Please note – you will leave a website owned by MacroGenics, Inc.
MacroGenics is not responsible for any content on the third party website.
Enoblituzumab (also referred to as MGA271), a first-in-class monoclonal antibody created using our Fc-Optimization platform, is the leading product candidate in our B7-H3 franchise. B7-H3 is a member of the B7 family of molecules involved in immune regulation and is over-expressed on a wide variety of solid tumor types. Inhibition of certain members of the B7 family has been shown to have powerful anti-tumor effects in several solid tumor types. We designed enoblituzumab to have increased ADCC by using the same Fc Optimization that we used to create margetuximab, and to target B7-H3 that is over-expressed on tumor cells and cancer stem-like cells, as well as on the supporting tumor vasculature and underlying tissues, or stroma. Enoblituzumab is designed to target all these components of the cancer environment.
In addition to enoblituzumab, MacroGenics’ comprehensive B7-H3 franchise includes MGD009 (a Dual-Affinity Re-Targeting, or DART®, molecule targeting B7-H3 and CD3). MGD009 is in Phase 1 clinical development and employs a mechanism whereby CD3-expressing T cells are recruited to target B7-H3-expressing tumors. Finally, MacroGenics is also pursuing a pre-clinical B7-H3 antibody-drug conjugate, or ADC. (Learn More – MGD009 (B7-H3 x CD3))
The ongoing Phase 1 study is being conducted to evaluate the safety of enoblituzumab in patients with advanced cancer that expresses B7-H3 in the tumor and/or tumor-associated vasculature. Additional study objectives are to define the toxicity profile, maximum tolerated dose, pharmacokinetics, immunogenicity and potential anti-tumor activity of enoblituzumab in patients with refractory cancer that expresses B7-H3.
In the dose-escalation segment of the enoblituzumab Phase 1 study, 26 patients with 15 different types of B7-H3-positive tumors were treated with increasing weekly doses ranging from 0.01 mg/kg up to 15 mg/kg. No dose-limiting toxicity was observed at doses up to 15 mg/kg, and this dose has now been used for treatment of patients in the subsequent expansion cohorts. The initial expansion cohorts (15 patients each), included patients with melanoma, prostate cancer, and a group of patients with any other B7-H3-positive tumor. Enrollment of these cohorts was completed in 2015.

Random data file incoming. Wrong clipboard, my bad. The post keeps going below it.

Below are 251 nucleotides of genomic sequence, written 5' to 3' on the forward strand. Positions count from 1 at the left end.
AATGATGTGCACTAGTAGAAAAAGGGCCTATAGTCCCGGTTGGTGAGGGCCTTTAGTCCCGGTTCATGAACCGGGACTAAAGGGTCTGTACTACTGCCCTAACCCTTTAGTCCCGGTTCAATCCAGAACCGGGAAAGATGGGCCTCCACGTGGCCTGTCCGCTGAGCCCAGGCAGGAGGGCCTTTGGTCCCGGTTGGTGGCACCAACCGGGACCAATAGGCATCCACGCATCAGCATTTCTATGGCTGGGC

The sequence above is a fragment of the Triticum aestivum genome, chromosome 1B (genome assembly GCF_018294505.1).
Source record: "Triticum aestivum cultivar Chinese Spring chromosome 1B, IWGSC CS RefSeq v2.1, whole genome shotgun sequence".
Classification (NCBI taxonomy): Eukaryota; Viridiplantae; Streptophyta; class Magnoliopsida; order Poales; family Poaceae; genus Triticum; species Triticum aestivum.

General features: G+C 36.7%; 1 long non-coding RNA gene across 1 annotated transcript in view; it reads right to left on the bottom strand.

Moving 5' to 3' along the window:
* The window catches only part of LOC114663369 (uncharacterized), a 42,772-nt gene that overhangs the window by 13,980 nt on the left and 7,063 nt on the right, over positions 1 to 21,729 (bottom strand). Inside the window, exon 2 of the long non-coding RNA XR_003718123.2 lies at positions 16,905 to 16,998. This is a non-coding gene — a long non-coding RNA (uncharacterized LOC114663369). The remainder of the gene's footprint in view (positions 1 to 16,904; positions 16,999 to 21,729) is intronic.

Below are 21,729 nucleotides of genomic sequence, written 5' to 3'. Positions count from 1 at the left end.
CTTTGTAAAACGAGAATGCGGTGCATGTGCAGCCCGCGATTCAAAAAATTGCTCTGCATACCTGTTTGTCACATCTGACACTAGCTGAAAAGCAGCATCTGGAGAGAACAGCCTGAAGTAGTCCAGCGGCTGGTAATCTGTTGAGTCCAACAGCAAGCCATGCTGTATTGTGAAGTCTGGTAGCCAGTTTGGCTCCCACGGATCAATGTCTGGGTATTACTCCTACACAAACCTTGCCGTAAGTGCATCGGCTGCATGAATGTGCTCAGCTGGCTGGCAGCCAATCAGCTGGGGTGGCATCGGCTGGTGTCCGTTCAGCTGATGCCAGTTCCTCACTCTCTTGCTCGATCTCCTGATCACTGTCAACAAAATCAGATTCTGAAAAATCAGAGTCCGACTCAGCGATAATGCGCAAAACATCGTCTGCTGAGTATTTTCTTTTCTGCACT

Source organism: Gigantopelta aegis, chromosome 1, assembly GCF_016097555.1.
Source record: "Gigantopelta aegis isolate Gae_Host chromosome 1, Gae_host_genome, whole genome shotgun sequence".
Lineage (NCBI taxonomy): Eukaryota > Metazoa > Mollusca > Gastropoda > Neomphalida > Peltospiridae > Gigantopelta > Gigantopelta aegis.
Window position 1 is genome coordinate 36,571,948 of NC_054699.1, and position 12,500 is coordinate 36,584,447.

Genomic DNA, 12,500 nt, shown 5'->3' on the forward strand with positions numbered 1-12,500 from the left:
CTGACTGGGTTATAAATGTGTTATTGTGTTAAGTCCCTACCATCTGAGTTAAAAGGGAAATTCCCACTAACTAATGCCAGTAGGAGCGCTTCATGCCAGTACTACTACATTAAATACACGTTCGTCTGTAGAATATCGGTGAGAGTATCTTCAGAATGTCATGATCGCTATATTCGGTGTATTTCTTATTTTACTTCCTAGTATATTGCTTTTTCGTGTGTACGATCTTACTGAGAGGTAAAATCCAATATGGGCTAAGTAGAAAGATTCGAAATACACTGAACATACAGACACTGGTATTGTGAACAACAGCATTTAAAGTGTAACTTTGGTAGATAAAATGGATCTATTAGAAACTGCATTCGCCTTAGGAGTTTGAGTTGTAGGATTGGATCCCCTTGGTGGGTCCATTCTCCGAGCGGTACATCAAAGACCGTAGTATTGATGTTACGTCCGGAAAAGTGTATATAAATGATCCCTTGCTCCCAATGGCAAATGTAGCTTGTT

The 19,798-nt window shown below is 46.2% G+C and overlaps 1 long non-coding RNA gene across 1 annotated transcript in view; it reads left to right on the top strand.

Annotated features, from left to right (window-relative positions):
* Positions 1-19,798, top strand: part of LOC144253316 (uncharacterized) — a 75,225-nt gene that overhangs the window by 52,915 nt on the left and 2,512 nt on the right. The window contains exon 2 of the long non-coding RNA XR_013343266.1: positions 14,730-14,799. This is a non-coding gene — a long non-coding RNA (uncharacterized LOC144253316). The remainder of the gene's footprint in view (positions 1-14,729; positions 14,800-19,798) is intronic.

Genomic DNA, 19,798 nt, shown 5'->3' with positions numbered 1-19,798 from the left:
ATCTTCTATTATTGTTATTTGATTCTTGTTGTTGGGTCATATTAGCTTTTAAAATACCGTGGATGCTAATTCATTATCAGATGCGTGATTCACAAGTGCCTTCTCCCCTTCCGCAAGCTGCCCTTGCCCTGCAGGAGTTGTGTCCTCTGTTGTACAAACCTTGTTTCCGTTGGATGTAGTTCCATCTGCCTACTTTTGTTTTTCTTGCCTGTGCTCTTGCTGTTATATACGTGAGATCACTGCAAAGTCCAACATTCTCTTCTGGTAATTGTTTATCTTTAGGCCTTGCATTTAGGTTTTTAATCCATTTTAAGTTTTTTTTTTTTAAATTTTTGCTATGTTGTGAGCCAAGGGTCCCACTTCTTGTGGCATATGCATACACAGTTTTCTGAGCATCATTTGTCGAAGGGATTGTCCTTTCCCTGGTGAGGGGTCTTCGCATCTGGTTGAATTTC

In late 2014, we initiated additional dose expansion cohorts (16 patients each) using enoblituzumab as monotherapy in patients with melanoma (who have progressed despite prior checkpoint inhibitor treatment), renal cell carcinoma, triple-negative breast carcinoma, squamous cell carcinoma of the head and neck and a cohort of patients with lung or bladder carcinoma that have particularly intense expression of B7-H3. We also modified the study to dose intensify the schedule of enoblituzumab administration, and to deploy patient management and tumor assessment approaches based on “immune-related” response criteria.
Data from the ongoing Phase 1 study (as of September 21, 2015) were presented in a late-breaking abstract presentation at the 2015 Society for Immunotherapy of Cancer (SITC) Annual Meeting. Enoblituzumab was shown to be well tolerated at all dose levels tested in the Phase 1 study (up to 15 mg/kg), with Grade 3/Grade 4 drug-related adverse events (AEs) in only 4% of patients, no severe immune-related adverse events, and no drug-related treatment discontinuations. The most common AEs have been infusion-related reactions and fatigue. Mild-moderate infusion reactions have been readily managed with conventional supportive care, including administration of corticosteroids and a decreased infusion rate.
In this Phase 1 study of enoblituzumab, initial monotherapy anti-tumor activity was observed across several tumor types, including patients with prostate and bladder cancer as well as melanoma. Overall, this patient population had been heavily pre-treated (median number of prior therapies = 3), and in the patients with melanoma, all had been treated previously with one or more checkpoint inhibitors (anti-CTLA-4, anti-PD-1 and/or anti-PD-L1 antibodies).
In addition to the presentation of initial safety and activity data, findings were presented showing that increases in T-cell repertoire (TCR) clonality in the peripheral blood of tumor patients following treatment with enoblituzumab, demonstrating that enoblituzumab can modulate T cells in these patients. Collectively, these findings support the ongoing evaluation of enoblituzumab as monotherapy and in combination with other immuno-oncology agents, including pembrolizumab and ipilimumab. (Learn More – 2015 SITC Presentation)
MacroGenics’ Phase 1 monotherapy study of enoblituzumab is ongoing; we expect to fully enroll the additional dose expansion cohorts in 2016. As mentioned above, one of our investigators provide an update with interim data from this study in November 2015.
We are leveraging the potential power of immunotherapy combinations via the investigation of enoblituzumab in combination with checkpoint inhibitors, including ipilimumab (anti-CTLA-4) and pembrolizumab (anti-PD-1), in patients with B7-H3 positive melanoma, non-small cell lung carcinoma and head and neck cancers. The study of enoblituzumab in combination with ipilimumab began in the second quarter of 2015 and the combination with pembrolizumab began in the third quarter of 2015. (Learn More: Enoblituzumab Combination with Ipilimumab, Enoblituzumab Combination with Pembrolizumab)
MacroGenics retains full worldwide rights to the B7-H3 franchise (including enoblituzumab).